Underlying many of our greatest fears in life is the feeling that we will be abandoned, left out. That there won’t be enough of something left for us, and our needs will be forgotten. We’ll get trampled or left behind, unable to fend for ourselves…
Maybe we weren’t loved enough as a child. Maybe we were hungry, helpless, vulnerable… However it is for you, the message is always that “somebody’s got to lose, and if you don’t scramble, you’ll be the loser.”
Thinking like this is the understandable outcome of having previously felt deprived or violated. But it very often becomes a state of mind in far more ways than we realize.
The conditional if-then mindset is a response to fear of scarcity, in which love and kindness is given in exchange for a guarantee of something, rather than without any preconditions. Love becomes an object to barter and trade, like gold. The more you give, the less you’ll have. And sometimes, if somebody is really desperate for this love-gold, they might try to hack it out of someone else like gold is hacked out of a mountain… and that’s where a lot of trouble starts.
True love is boundless and infinitely abundant – but only if you believe it. If you think all love is conditional, your whole outlook will orient toward scarcity, and you will project a subtle negativity in your interactions. For all the smiling you do, on the deepest level, you will exude a sense of conditionality.
Truth is, we get conditional all the time. Sadly, even if you can get in touch with a sense of unconditional love yourself, you can’t count on others to be this way, and loving unconditionally cannot attain its full power unless it is replenished and recycled. But often, what you can do is admit where you are being conditional and why. This will help you and others that you interact with to strip away fears and connect more cleanly… in other words, be more unconditional. Both your best friends and a good deal of those you do not particularly care for will see the difference, feel it, and respond in kind.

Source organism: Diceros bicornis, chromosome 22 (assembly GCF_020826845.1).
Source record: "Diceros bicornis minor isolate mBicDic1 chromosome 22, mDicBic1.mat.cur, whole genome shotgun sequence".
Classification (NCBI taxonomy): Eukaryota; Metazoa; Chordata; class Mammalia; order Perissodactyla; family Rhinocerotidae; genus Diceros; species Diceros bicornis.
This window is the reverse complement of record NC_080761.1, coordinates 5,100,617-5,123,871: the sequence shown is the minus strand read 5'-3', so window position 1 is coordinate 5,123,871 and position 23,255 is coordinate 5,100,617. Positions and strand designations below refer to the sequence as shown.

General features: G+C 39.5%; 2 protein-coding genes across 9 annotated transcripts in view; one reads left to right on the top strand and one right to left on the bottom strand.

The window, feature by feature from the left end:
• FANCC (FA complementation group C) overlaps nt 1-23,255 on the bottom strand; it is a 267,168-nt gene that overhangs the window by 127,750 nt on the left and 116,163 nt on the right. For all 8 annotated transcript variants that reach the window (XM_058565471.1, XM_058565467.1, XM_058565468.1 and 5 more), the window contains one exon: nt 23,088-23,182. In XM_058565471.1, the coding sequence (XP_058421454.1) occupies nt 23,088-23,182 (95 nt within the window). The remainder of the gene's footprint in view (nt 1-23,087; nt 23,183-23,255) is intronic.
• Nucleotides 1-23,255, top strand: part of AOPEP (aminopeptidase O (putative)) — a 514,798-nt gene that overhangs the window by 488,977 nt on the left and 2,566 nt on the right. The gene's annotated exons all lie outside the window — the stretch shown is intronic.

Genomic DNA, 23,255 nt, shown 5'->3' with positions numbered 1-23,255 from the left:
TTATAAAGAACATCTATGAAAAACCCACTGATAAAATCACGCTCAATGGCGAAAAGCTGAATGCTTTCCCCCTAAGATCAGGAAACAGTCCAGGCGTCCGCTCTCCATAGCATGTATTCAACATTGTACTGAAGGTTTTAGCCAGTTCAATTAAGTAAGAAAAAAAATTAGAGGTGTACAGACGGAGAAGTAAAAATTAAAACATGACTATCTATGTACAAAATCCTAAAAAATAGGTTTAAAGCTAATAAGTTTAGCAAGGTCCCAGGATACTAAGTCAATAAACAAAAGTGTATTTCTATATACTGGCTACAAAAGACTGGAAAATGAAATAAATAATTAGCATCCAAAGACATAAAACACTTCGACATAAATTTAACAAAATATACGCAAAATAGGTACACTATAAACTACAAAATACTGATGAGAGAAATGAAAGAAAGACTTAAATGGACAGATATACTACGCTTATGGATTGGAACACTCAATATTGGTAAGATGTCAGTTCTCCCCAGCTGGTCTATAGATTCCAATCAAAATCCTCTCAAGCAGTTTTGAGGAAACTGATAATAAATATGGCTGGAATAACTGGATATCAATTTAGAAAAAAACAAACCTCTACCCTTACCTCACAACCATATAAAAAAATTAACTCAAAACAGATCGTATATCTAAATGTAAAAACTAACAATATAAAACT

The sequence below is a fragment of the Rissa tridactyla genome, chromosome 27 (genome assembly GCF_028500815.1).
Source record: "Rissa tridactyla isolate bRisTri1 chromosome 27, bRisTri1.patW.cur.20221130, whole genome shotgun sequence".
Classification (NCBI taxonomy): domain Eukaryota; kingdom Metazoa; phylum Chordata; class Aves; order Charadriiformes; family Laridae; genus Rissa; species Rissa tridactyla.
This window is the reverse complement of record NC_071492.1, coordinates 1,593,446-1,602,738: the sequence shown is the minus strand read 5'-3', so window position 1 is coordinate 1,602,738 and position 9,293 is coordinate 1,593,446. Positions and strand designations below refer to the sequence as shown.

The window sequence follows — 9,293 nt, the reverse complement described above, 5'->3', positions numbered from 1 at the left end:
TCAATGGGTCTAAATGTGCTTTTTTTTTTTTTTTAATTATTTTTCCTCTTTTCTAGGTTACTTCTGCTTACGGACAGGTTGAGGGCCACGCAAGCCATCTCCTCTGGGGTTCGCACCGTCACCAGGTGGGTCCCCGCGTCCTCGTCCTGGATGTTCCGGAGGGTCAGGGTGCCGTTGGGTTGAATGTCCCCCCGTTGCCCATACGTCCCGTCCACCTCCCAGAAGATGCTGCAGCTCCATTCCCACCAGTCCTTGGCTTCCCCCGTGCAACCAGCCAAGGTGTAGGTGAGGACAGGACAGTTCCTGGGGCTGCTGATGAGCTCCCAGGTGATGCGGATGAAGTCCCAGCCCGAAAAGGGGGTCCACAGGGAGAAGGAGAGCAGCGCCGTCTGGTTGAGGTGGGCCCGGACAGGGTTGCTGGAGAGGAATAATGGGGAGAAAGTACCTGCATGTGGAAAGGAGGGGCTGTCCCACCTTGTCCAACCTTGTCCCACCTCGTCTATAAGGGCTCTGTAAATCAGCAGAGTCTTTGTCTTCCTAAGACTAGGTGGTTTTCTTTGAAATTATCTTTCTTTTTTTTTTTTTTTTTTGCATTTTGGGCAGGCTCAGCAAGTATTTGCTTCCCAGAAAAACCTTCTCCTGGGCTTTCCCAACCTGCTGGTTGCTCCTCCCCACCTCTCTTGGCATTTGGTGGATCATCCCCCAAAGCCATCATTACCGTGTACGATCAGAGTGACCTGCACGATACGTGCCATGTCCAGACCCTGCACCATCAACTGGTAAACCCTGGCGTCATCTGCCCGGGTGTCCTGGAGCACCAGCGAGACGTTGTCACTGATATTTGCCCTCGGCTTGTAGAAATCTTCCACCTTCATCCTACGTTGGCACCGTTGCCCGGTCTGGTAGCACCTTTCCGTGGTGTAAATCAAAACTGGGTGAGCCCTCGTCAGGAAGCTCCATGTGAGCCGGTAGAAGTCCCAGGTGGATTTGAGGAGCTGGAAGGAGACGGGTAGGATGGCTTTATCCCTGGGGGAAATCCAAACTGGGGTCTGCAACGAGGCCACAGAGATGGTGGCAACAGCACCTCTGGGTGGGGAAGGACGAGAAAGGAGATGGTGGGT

Of course, you don’t want to trust just anybody. That’s why it’s so important to have good friends, people you love and trust, who love you too – many of them, or at least a few.
Revenge and blame are other symptoms of the scarcity mindset. When things are down, rather than believe that we can work together with others, we fall into accusations and deal in units of crappy energy, because once we accept the dichotomy of “either A or B,” we forget that we have the option not to think this way.
Jealousy is often a symptom of this mindset also. Ultimately, we get jealous when we are afraid we’re about to lose something or somebody; something tells the person affected by a hit of jealousy that they must act quickly, or lose out on something forever. The overwhelming majority of time, this is an overreaction – but the fear is very real, and it often comes from a place of having been severely hurt in the past when something was lost forever.
Nothing is ever completely guaranteed in life. But if you can begin to consciously distinguish people and situations that make you feel that love and kindness are boundless from the people and situations that make you think of love and kindness as hard to come by, your faith will grow stronger and your sense of inner peace will grow, once you realize that you can do better than either-or thinking.